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  • Title: The Pattern of Painful Adventures (Quarto)
  • Editors: Tom Bishop, Andrew Forsberg

  • Copyright Internet Shakespeare Editions. This text may be freely used for educational, non-proift purposes; for all other uses contact the Coordinating Editor.
    Author: Laurence Twine
    Editors: Tom Bishop, Andrew Forsberg
    Not Peer Reviewed

    The Pattern of Painful Adventures (Quarto)

    115How Apollonius arriving at Tharsus, delivereth his yong daughter Tharsia unto Stranguilio and Dionisiades to be brought up; and how the nurce lying in her death-bed declareth unto Tharsia who were her parents.
    LET us leave now a while the lady Lucina among the holy nunnes in the Temple of Diana at Ephesus, and let us looke backe unto sorrowful Apollonius, whose ship with fortunate winde, and the good providence of god directing the same, arrived at the shoare of Tharsus, where hee immediatly came forth of the ship, and entred into the house of Stranguilio and Dionisiades, whom he saluted, and told then the heavy chances that had befallen him, both of the great stormes and tempests on the sea, which hee had endured, as also of the death of the good lady Lucina his wife: "howbeit" said he, "god be thanked, my daughter remaineth alive, for the which I am very glad: wherfore, deare friends Stranguilio and Dionisiades, according to the trust which I have in you, I mean in some things to use your friendship, while I go about to recover the kingdome which is reserved for me. For I will not returne backe againe unto King Altistrates my father-in-law, whose daughter, alas I have lost in the sea; but meaning rather to exercise the trade of merchandize, I commit my daughter unto you, to bee nourished and brought up with your yoong daughter Philomacia, and I will that my daughter be called Tharsia. Moreover I wil leave my deare wife Lucina's nurce here also, called Ligozides, to tend the child, that she may be lesse troublesome unto you." And when hee had made an end of talking, he delivered the infant and the nurce unto Stranguilio, and therewithal great store of gold, silver, and raiment; and hee sware a solemne othe, that he would not poule his head, clip his beard, nor pare his nailes, untill hee had married his daughter at ripe yeares. They wondred much at so strange an othe, promising faithfully to bring up his daughter with all diligence.
    When these things were ended according to his mind, Apollonius tooke his leave, departed unto his ship, and sailed into far countries, and unto the uppermost parts of Egypt. Therewhile the yoong maiden, Tharsia sprang up in yeeres, and when she was about five yeares olde, being free borne she was set to schoole with other free children, alwaies jointly accompanied with Philomacia, being of the same age that she was of. The time passed forth a pace, and Tharsia grew up so wel in learning as in yeers until comming to the age of fourteene yeeres, one day when she returned from schoole, she found Ligozides her nurce sodainly falne sicke, and sitting beside her upon the bed, demanded of her the cause, and maner of her sickenesse. Then said the nurce unto her, "hearken unto my wordes deare daughter Tharsia, and lay them up in thine heart. Whom thinkest thou to be thy father, and thy mother, and in what countrey supposest thou wast thou borne?" Tharsia answered, "why, nurce, why aske you me this question? Stranguilio is my father, Dionisiades my mother, and I was borne in Tharsus." Then sighed the nurce, and saide: "No, sweete Tharsia, no, thou art deceived.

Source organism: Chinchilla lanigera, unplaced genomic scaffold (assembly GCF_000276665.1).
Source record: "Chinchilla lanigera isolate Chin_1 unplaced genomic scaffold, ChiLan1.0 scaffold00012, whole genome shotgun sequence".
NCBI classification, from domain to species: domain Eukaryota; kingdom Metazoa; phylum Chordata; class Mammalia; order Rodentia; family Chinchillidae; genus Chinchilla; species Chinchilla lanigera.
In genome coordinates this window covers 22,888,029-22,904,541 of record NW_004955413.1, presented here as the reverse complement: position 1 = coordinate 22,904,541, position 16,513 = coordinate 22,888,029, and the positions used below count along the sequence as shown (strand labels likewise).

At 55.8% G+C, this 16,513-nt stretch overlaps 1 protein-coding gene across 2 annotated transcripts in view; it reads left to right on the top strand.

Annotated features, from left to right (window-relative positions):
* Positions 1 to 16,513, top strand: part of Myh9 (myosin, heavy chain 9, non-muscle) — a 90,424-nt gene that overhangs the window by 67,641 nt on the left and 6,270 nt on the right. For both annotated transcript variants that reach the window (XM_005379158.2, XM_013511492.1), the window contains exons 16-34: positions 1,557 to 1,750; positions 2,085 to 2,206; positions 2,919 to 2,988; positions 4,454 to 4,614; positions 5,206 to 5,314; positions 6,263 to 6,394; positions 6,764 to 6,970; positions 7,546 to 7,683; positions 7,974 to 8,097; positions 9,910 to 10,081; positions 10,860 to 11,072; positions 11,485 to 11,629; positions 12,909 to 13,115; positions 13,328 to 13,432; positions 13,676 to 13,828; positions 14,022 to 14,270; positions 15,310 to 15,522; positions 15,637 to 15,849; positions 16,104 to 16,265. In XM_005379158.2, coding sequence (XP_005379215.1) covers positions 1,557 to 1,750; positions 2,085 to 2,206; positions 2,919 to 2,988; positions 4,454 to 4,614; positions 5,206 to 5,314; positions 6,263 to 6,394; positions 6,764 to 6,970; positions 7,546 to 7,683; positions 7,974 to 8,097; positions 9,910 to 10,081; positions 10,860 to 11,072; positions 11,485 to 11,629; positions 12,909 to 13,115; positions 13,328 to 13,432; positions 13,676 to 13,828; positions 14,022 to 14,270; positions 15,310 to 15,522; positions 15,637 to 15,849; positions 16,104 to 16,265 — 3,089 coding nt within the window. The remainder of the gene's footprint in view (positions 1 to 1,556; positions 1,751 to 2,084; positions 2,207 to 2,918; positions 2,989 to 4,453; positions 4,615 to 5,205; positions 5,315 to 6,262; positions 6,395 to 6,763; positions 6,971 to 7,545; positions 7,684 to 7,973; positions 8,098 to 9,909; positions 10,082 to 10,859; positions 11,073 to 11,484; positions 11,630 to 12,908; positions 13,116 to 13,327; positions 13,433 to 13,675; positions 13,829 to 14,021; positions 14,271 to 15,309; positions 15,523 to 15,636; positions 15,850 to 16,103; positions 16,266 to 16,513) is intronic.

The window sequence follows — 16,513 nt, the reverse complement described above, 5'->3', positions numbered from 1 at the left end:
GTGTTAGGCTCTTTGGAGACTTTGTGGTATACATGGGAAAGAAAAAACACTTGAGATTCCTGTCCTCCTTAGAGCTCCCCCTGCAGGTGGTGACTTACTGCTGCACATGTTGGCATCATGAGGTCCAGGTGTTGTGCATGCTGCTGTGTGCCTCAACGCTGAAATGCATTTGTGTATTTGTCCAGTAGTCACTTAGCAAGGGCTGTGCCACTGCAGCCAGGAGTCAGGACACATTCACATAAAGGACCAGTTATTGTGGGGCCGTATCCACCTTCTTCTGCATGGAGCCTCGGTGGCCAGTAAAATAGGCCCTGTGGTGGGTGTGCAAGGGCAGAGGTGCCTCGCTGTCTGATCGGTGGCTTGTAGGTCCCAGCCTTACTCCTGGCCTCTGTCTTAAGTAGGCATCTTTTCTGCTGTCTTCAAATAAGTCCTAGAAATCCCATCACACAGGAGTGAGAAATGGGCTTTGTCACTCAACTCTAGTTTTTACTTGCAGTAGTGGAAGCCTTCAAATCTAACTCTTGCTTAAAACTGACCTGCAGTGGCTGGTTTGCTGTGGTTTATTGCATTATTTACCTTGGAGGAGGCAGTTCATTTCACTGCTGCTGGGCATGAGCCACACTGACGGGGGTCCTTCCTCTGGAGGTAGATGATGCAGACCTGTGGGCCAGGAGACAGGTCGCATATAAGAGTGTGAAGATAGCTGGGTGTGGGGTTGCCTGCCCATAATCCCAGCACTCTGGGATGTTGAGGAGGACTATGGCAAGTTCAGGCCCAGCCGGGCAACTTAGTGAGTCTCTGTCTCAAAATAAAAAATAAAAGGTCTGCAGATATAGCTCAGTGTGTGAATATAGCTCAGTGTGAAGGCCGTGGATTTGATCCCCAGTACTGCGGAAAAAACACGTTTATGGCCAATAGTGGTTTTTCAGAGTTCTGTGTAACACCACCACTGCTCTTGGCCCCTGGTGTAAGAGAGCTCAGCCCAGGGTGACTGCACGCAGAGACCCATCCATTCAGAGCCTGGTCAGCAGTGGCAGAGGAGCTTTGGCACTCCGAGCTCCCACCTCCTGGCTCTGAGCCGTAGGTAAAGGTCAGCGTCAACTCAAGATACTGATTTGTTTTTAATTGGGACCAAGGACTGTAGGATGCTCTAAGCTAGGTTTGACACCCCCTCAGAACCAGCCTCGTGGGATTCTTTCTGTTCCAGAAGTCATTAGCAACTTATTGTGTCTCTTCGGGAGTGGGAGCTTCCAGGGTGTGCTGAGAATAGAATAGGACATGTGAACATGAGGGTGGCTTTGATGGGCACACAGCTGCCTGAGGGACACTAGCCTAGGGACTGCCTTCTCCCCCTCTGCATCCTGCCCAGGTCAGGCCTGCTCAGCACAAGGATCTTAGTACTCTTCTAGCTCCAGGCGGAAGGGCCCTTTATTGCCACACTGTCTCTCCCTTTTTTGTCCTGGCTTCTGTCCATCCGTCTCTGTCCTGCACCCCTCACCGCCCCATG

But hearken unto me, and I will declare unto thee the beginning of thy birth, to the intent thou mayst know how to guide thy selfe after my death. Apollonius the prince of Tyrus is thy father, and Lucina king Altistrates daughter was thy mother, who being in travell with thee, died after thou wast borne, and thy father, Appollonius, inclosed her bodie in a chest with princely ornaments, laying twenty talents of gold at her head, and as much at her feete in silver, with a scedule written, that whether soever it were driven, it might suffice to burie her, according to her estate. Thus wast thou born upon the Sea; and thy father's ship with much wrestling of contrarie windes, and with his unspeakeable griefe of minde arrived at this shoare, and brought thee in thy swading clothes unto this citie, where hee with great care delivered thee; unto this thine hoste Stranguilio and Dionisiades his wife to be fostered up diligently, and left me heere also to attend upon thee. Moreover he sware an othe, that he would not poule his head, clip his beard, nor pare his nayles, untill he had married thee unto some man at ripe yeares. Wherefore now I admonishe thee, that if after my death thine hoste or thine hostesse, whom thou callest thy parents, shall haply offer thee any injurie, then runne thou into the market place, where thou shalt find the stature of thy father standing; and take hold of it, and cry aloud saying: 'O Citizens of Tharsus, I am his daughter, whose image this is,' and the citizens being mindfull of thy father's benefites, will doubtlesse revenge thine injurie." Then answered Tharsia: "Deare nurce Ligozides, I take god to witnesse, if you had not told me thus much, I should utterly have been ignorant from whence I had come. And therefore now, good nurce, I thank thee with all my heart, and if ever need so require, thy counsel shal be followed." And while they were debating these matters betweene them, Ligozides being verie sicke and weake, gave up the ghost, and by the death of this present bodie, passed into the state of live everlasting.